Terry Stotts: Consulting With The D-League Coaches
by Matthew Brennan, D-League.com
Jonathan Daniel/Getty Images/NBAE
The D-League is known as a place where players develop their game in order to reach the NBA, but the league also offers the same opportunity for its coaches who are looking to move up to NBA staffs. At the beginning of this season 15 coaches throughout the NBA had D-League coaching experience, including Charlotte's Sam Vincent, who became the first D-League coach to become an NBA head coach. In order to help the D-League's coaches improve their skills, the D-League has hired former Bucks and Hawks head coach Terry Stotts to serve as the D-League Coaches' Consultant. At last week's D-League Showcase in Boise, Stotts was on hand as he settled into his new role and got to know the coaches he will be working with throughout the season.
"I was contacted by the NBA, Stu Jackson and Chris Alpert talked to me about it, and its an opportunity for me to help some of the coaches", said Stotts. "There are a lot of good coaches in the D-League, including some experienced coaches that frankly, don't need a lot of consulting. In my experiences when I was working with George Karl, he would bring in other coaches to observe practices or training camps and it's just good to get another set of eyes looking at the team and make some suggestions. With the younger coaches I am able to help them in their development as coach, and with the older coaches, when you are a head coach sometimes you will take suggestions from anywhere you can get them."
With 14 different coaches (plus assistants) to work with, Stotts will be increasing his frequent flier miles this season as he travels to different D-League cities to observes games and practices. At the Showcase, he would speak to both head coaches after every game to discuss what had occured and offer his advice. The Showcase was also a valuable tool for Stotts to familiarize himself with the league's teams and players.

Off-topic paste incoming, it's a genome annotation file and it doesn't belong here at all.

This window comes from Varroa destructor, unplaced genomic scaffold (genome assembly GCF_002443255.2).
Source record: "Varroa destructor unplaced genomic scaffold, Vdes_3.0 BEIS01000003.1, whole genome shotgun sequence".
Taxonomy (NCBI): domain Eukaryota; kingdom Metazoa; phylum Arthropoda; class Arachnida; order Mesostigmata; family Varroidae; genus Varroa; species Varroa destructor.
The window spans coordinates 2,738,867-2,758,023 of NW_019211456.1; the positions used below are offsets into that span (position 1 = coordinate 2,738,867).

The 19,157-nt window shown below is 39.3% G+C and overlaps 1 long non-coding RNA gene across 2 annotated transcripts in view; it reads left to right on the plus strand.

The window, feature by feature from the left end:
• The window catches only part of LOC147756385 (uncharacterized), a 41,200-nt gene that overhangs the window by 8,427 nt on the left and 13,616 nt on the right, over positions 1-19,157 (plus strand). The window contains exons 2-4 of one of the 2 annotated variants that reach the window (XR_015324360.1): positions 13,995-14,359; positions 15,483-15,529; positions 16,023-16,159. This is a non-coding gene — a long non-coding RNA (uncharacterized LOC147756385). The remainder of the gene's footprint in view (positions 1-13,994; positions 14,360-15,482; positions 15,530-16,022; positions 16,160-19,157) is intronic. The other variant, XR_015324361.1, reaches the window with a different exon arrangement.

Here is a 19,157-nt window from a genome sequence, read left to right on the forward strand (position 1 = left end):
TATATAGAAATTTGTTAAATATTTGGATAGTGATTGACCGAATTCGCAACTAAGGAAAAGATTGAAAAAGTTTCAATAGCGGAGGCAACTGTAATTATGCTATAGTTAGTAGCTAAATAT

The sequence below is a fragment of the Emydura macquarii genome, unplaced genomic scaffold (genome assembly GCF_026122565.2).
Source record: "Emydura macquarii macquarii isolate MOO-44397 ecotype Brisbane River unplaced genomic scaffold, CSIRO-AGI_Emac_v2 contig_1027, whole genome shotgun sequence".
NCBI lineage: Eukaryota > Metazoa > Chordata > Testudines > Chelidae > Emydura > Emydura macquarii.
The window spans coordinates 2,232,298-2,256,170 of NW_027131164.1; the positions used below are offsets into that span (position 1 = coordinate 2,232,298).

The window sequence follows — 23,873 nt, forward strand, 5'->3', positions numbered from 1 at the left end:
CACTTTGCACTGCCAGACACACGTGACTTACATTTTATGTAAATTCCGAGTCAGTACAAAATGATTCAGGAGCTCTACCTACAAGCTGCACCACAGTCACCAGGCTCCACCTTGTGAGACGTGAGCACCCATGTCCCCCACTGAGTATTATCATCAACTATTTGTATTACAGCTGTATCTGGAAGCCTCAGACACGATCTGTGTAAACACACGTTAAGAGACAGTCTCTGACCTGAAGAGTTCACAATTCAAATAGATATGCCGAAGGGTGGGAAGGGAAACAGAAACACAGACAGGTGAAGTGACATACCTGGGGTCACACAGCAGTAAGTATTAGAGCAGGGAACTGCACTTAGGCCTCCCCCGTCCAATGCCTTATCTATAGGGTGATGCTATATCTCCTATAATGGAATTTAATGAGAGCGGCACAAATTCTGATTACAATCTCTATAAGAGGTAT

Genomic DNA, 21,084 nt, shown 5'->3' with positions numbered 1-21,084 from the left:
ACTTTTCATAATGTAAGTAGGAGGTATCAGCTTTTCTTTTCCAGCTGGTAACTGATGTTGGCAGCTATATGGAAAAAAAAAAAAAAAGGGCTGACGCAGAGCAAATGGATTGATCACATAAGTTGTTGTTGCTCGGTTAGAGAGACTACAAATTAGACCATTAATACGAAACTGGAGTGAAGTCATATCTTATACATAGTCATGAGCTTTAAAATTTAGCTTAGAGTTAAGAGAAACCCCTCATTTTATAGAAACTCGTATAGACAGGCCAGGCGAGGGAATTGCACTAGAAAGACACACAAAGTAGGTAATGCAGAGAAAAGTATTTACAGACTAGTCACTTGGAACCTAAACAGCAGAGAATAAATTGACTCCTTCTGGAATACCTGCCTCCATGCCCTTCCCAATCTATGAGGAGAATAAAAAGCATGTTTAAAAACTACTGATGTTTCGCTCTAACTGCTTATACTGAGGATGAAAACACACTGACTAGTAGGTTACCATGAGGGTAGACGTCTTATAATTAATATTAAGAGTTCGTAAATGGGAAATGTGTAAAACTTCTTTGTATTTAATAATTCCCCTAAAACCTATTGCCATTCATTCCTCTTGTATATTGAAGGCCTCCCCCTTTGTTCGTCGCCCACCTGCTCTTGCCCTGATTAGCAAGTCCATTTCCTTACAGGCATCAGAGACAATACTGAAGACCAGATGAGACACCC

"The most productive thing for me here in Boise is to get to know all the coaches, all the teams, and take the time to familiarize themselves," said Stotts as he observed one of the games at Qwest Arena. "I spent three days in Sioux Falls, three days in Colorado, and I was able to spend quality time with those coaches and those teams. I thought that was the most beneficial thing I have done so far, so over the rest of the season I will be spending a few days in Albuquerque, a week in Southern California, and so on."
Stotts detailed exactly how he interacts with the coaches immediately after a game, and how it can change depending on a coach's level of experience. He is also not hesitant to offer a suggestion or two that he has learned from his coaching experience in the NBA and the CBA.